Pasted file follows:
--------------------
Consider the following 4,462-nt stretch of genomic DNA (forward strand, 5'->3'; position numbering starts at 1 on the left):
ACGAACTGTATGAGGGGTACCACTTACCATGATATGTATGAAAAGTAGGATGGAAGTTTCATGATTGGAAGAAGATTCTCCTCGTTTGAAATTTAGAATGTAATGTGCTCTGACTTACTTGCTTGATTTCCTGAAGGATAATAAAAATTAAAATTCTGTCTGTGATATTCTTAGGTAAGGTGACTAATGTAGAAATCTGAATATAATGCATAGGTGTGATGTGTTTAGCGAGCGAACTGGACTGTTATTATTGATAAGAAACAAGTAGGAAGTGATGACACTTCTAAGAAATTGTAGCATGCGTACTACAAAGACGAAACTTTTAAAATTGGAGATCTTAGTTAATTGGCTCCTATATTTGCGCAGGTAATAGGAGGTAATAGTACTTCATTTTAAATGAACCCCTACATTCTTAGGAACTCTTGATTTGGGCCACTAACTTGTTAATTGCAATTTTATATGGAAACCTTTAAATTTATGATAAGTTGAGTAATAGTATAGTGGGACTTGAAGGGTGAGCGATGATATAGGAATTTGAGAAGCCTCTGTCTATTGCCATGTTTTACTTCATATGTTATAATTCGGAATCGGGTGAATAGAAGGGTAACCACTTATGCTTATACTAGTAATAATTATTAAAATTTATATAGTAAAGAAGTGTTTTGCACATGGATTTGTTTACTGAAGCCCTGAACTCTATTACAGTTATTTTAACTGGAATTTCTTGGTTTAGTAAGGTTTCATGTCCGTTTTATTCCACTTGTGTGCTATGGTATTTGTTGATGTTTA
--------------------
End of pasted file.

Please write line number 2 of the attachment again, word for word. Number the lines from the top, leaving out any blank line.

ACGAACTGTATGAGGGGTACCACTTACCATGATATGTATGAAAAGTAGGATGGAAGTTTCATGATTGGAAGAAGATTCTCCTCGTTTGAAATTTAGAATGTAATGTGCTCTGACTTACTTGCTTGATTTCCTGAAGGATAATAAAAATTAAAATTCTGTCTGTGATATTCTTAGGTAAGGTGACTAATGTAGAAATCTGAATATAATGCATAGGTGTGATGTGTTTAGCGAGCGAACTGGACTGTTATTATTGATAAGAAACAAGTAGGAAGTGATGACACTTCTAAGAAATTGTAGCATGCGTACTACAAAGACGAAACTTTTAAAATTGGAGATCTTAGTTAATTGGCTCCTATATTTGCGCAGGTAATAGGAGGTAATAGTACTTCATTTTAAATGAACCCCTACATTCTTAGGAACTCTTGATTTGGGCCACTAACTTGTTAATTGCAATTTTATATGGAAACCTTTAAATTTATGATAAGTTGAGTAATAGTATAGTGGGACTTGAAGGGTGAGCGATGATATAGGAATTTGAGAAGCCTCTGTCTATTGCCATGTTTTACTTCATATGTTATAATTCGGAATCGGGTGAATAGAAGGGTAACCACTTATGCTTATACTAGTAATAATTATTAAAATTTATATAGTAAAGAAGTGTTTTGCACATGGATTTGTTTACTGAAGCCCTGAACTCTATTACAGTTATTTTAACTGGAATTTCTTGGTTTAGTAAGGTTTCATGTCCGTTTTATTCCACTTGTGTGCTATGGTATTTGTTGATGTTTA